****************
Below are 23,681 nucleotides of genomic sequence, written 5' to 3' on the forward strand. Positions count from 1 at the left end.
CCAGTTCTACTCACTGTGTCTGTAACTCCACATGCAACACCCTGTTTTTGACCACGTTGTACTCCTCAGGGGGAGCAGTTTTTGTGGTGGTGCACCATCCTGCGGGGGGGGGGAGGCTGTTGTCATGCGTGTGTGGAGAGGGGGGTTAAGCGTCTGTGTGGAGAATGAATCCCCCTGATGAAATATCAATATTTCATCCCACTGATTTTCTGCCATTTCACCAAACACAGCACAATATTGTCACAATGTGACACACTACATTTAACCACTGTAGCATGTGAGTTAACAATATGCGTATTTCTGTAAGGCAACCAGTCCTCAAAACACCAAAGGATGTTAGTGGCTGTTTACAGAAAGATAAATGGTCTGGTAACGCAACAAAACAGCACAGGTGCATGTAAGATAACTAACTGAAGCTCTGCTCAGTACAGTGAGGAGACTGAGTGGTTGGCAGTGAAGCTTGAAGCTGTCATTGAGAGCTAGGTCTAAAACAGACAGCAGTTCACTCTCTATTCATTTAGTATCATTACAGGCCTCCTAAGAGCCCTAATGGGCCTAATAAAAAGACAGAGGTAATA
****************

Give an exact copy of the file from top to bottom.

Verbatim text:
Below are 23,681 nucleotides of genomic sequence, written 5' to 3' on the forward strand. Positions count from 1 at the left end.
CCAGTTCTACTCACTGTGTCTGTAACTCCACATGCAACACCCTGTTTTTGACCACGTTGTACTCCTCAGGGGGAGCAGTTTTTGTGGTGGTGCACCATCCTGCGGGGGGGGGGAGGCTGTTGTCATGCGTGTGTGGAGAGGGGGGTTAAGCGTCTGTGTGGAGAATGAATCCCCCTGATGAAATATCAATATTTCATCCCACTGATTTTCTGCCATTTCACCAAACACAGCACAATATTGTCACAATGTGACACACTACATTTAACCACTGTAGCATGTGAGTTAACAATATGCGTATTTCTGTAAGGCAACCAGTCCTCAAAACACCAAAGGATGTTAGTGGCTGTTTACAGAAAGATAAATGGTCTGGTAACGCAACAAAACAGCACAGGTGCATGTAAGATAACTAACTGAAGCTCTGCTCAGTACAGTGAGGAGACTGAGTGGTTGGCAGTGAAGCTTGAAGCTGTCATTGAGAGCTAGGTCTAAAACAGACAGCAGTTCACTCTCTATTCATTTAGTATCATTACAGGCCTCCTAAGAGCCCTAATGGGCCTAATAAAAAGACAGAGGTAATA